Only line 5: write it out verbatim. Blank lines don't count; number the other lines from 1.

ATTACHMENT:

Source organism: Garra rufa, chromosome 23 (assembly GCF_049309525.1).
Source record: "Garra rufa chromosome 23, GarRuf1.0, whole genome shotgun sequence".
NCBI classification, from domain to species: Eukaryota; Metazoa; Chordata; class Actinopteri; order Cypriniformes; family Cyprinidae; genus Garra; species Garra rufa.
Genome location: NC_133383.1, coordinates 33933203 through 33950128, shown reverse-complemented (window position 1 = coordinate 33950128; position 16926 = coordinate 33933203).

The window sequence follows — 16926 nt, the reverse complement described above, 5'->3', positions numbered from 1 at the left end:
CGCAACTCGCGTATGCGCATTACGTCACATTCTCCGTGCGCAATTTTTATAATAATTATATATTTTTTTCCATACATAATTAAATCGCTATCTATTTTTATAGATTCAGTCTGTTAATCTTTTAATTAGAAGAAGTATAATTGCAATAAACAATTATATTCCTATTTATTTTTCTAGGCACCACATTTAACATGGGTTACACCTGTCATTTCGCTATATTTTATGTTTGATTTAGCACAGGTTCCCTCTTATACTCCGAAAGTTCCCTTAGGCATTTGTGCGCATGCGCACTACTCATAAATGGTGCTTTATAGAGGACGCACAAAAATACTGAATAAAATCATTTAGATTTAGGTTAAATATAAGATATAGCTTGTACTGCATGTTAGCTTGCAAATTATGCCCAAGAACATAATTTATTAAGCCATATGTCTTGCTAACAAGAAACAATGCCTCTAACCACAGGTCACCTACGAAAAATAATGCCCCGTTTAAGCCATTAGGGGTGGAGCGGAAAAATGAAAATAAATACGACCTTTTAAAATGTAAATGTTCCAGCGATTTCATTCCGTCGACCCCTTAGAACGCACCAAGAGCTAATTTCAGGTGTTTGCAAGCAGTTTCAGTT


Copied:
The window sequence follows — 16926 nt, the reverse complement described above, 5'->3', positions numbered from 1 at the left end: